To maintain its market leadership into the 21st century, CFM International has launched Project TECH56, a three-year advanced technology acquisition program to identify, determine the feasibility, and validate engine technology for future market requirements.
CFM International is a 50/50 joint company of Snecma (Safran Group) of France and General Electric of the United States.
"We are the market leader, and we will continue to provide the value our customers have come to expect from an industry-leading company," said Gerard Laviec, president and CEO of CFM. "Right now, the CFM56-5B/P and -7 are the most advanced, reliable engines in the air and the best engines for today's single-aisle aircraft requirements. Project TECH56 takes that technology to the next level. The market is changing, and CFM is developing the technology that will meet those requirements."
The technology being developed represents a significant advancement in the state-of-the art, and is expected to have many applications, including retrofit into existing product lines, incorporation into a derivative engine, or as the basis for a new CFM engine. The key drivers are simplified designs and better efficiency focused on lower overall cost of ownership, in addition to reducing environment impact.
One area under development is an improved fan/booster with a swept wide chord fan blade. The design is expected to provide dramatically improved aerodynamic efficiency with less weight.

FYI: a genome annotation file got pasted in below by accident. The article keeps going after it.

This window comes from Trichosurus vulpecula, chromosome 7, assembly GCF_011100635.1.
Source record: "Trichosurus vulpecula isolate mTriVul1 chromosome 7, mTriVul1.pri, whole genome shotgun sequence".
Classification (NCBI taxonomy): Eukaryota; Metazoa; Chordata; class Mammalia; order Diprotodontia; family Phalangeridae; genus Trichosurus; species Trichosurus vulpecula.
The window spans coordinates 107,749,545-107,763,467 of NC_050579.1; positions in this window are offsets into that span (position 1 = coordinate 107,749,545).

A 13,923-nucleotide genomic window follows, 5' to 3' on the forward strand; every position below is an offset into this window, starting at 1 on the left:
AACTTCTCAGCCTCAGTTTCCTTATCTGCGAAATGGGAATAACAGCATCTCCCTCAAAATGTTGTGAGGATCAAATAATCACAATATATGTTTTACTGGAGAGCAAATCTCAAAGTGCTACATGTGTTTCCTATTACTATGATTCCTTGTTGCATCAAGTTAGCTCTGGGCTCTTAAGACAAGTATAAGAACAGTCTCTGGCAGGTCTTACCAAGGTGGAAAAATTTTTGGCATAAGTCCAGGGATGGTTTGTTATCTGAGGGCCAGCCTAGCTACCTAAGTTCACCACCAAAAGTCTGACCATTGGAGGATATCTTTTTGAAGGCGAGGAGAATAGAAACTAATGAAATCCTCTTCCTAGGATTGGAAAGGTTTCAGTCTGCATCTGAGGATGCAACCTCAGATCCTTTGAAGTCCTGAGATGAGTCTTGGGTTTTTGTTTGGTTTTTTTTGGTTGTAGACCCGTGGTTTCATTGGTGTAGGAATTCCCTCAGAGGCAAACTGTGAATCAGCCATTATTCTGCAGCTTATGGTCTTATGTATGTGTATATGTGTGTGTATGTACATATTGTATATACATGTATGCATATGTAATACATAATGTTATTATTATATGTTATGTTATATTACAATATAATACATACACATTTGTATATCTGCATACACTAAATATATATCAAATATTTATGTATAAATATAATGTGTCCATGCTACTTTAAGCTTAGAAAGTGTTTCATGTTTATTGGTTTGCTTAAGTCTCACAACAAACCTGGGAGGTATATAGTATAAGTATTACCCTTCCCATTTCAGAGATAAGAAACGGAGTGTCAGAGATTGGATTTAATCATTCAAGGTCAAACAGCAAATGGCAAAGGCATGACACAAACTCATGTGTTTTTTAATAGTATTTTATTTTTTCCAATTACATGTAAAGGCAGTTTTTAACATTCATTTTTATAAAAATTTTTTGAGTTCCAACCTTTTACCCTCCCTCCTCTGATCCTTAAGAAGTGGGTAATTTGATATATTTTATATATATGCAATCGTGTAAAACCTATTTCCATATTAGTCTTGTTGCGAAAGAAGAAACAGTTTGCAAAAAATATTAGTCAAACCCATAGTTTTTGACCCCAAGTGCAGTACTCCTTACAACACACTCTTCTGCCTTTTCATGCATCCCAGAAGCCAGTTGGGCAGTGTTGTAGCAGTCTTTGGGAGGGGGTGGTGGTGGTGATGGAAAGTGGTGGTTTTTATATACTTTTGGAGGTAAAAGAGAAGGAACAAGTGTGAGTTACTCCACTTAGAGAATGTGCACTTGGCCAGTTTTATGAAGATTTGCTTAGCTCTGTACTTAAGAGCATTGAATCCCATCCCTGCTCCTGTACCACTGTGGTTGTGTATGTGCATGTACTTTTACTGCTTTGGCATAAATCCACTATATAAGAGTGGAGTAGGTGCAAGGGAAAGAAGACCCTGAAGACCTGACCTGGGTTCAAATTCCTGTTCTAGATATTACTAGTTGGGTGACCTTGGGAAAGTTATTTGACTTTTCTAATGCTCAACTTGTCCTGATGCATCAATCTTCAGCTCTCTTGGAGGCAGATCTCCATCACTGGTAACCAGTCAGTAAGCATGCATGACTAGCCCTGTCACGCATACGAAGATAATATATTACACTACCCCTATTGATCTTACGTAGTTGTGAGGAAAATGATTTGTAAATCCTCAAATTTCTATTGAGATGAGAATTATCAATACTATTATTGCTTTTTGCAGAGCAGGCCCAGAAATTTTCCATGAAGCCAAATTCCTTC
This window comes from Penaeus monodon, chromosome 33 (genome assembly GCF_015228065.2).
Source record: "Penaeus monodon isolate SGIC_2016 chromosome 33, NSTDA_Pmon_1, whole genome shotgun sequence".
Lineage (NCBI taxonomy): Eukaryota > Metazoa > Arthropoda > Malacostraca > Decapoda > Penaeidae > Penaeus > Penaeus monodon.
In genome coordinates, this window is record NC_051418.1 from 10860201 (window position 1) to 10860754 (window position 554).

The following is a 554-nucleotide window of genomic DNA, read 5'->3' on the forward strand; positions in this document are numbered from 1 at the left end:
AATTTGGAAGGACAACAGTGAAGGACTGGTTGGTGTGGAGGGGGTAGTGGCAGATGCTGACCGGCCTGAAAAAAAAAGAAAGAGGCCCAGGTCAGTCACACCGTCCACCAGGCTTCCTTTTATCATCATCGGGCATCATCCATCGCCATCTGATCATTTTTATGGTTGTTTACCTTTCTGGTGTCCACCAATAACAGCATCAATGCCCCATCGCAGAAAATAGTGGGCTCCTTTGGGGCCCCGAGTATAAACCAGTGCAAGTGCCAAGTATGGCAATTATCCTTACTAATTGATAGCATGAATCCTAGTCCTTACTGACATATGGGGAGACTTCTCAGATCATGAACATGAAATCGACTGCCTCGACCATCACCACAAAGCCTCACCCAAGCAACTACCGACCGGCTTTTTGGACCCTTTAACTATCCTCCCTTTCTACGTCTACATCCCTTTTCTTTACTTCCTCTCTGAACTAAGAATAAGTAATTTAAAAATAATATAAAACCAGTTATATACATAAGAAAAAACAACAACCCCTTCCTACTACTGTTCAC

In the compressor, CFM is increasing the stage loading for better efficiency with fewer stages. The simplified design will require fewer airfoils and rotors to help lower maintenance costs.
The Twin-Annular, Pre-Swirl (TAPS) combustor is the next step forward in emissions reduction. Again, the combustor is a much simpler, more durable design that will maintain the NOx (oxides of nitrogen) emissions CFM has achieved with its double annular combustor, while significantly lowering carbon monoxide and unburned hydrocarbon emissions.
CFM is maintaining the single-stage high pressure turbine of the current CFM56 product line, but is developing this technology on a dual spool rig to optimize the interaction and efficiency between the high and low pressure turbines.
All of the technologies under study will be validated by the end of 2000. CFM is focusing its attention on meeting the needs of the commercial marketplace in the next five to 10 years. CFM believes that future single-aisle aircraft will require: